Do you have the data for all the classes? it seems to me that your first question can be answered just by looking at all the data.
OK, this may be a little tricky to explain so bear with me.
Imagine a 'class' that contains samples. Each sample may, or may not, be related to other samples in different classes.
I have a number of bar charts - one for each 'class' - that show how many samples is related to other samples in a different class.
Data looks like this
Class 1 data:
and so on
What the above tells you is that for class 1, there are 345 samples that are not related to any samples in a different class, 34 samples that are related to 2 samples in a different class and so on ...
I need to find a method that tells me which class has samples that are related to the greatest number of samples from other classes and also get a general feeling for the distribution of samples being related to other samples in different classes for each graph.
I considered standard deviation but have a feeling that won't tell me much.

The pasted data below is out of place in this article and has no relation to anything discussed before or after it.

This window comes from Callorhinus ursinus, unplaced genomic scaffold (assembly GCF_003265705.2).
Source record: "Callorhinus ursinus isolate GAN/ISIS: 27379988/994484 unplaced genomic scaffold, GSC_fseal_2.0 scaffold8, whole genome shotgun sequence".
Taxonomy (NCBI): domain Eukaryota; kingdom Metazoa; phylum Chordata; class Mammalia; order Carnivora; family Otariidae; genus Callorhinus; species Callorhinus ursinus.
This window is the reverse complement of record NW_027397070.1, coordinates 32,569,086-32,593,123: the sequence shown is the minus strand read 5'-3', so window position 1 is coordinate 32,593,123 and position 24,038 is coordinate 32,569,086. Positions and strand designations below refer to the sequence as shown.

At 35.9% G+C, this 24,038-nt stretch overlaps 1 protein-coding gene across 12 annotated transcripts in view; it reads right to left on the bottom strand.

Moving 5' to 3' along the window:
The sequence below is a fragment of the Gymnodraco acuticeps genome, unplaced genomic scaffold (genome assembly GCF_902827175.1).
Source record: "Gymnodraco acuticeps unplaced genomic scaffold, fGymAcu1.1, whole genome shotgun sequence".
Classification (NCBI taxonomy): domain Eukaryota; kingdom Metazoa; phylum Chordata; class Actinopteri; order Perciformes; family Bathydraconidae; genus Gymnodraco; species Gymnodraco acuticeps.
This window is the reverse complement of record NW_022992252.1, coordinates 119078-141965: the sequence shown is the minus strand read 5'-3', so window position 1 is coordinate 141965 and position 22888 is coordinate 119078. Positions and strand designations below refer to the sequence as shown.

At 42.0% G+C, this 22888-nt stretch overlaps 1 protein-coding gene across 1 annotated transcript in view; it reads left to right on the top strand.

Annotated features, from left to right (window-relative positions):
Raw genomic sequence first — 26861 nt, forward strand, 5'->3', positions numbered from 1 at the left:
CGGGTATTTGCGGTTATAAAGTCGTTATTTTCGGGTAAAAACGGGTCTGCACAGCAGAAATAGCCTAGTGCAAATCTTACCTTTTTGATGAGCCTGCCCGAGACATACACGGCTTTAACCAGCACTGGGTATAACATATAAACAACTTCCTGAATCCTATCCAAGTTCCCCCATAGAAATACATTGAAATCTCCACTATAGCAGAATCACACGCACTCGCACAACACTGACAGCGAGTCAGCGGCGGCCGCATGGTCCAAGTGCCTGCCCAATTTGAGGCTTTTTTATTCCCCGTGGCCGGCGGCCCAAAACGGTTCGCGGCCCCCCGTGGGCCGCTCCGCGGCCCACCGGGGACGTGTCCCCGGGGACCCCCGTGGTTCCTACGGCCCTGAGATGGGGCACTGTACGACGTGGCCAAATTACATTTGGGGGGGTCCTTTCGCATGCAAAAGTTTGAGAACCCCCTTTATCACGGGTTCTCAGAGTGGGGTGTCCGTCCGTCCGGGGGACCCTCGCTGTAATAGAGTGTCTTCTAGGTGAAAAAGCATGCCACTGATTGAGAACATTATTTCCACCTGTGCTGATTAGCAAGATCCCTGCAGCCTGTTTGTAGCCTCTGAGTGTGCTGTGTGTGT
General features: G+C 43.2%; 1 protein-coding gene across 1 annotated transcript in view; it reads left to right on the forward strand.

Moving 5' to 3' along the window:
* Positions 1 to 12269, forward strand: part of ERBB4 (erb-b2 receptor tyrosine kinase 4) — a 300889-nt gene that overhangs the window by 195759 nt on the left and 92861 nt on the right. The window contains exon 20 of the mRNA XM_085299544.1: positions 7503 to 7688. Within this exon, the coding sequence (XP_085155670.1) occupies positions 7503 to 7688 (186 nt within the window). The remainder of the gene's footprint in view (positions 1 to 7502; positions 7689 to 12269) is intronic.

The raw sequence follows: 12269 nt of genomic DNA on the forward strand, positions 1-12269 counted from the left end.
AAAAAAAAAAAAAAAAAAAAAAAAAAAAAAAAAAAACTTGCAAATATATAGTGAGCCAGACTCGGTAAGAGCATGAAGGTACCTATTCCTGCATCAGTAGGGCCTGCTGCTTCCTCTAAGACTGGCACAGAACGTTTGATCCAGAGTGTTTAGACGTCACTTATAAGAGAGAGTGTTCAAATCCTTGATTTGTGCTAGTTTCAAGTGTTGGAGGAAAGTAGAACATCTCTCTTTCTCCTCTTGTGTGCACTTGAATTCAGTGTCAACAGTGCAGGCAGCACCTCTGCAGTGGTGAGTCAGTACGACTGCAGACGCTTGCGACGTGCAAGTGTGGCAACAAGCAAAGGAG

Thanks a lot for any help
Hi, melysion.Originally Posted by melysion
For the method, you could compare the mean number of related samples. For example, suppose this is the data.
Class 1 has 100 samples which are related to a total of 85 samples from other classes. This is a mean of .85 related samples per sample. Class 2 has more samples and related samples, but the mean of .80 related samples per sample is lower. So Class 1 is on average related to a greater number of samples from other classes.Code:Class 1 Class 2 0 50 0 100 1 25 1 60 2 15 2 20 3 10 3 20 N 100 N 200 Sum 85 Sum 160 Mean .85 Mean .80
To get a general feeling for the distribution, you could combine all the samples and create a bar chart for that.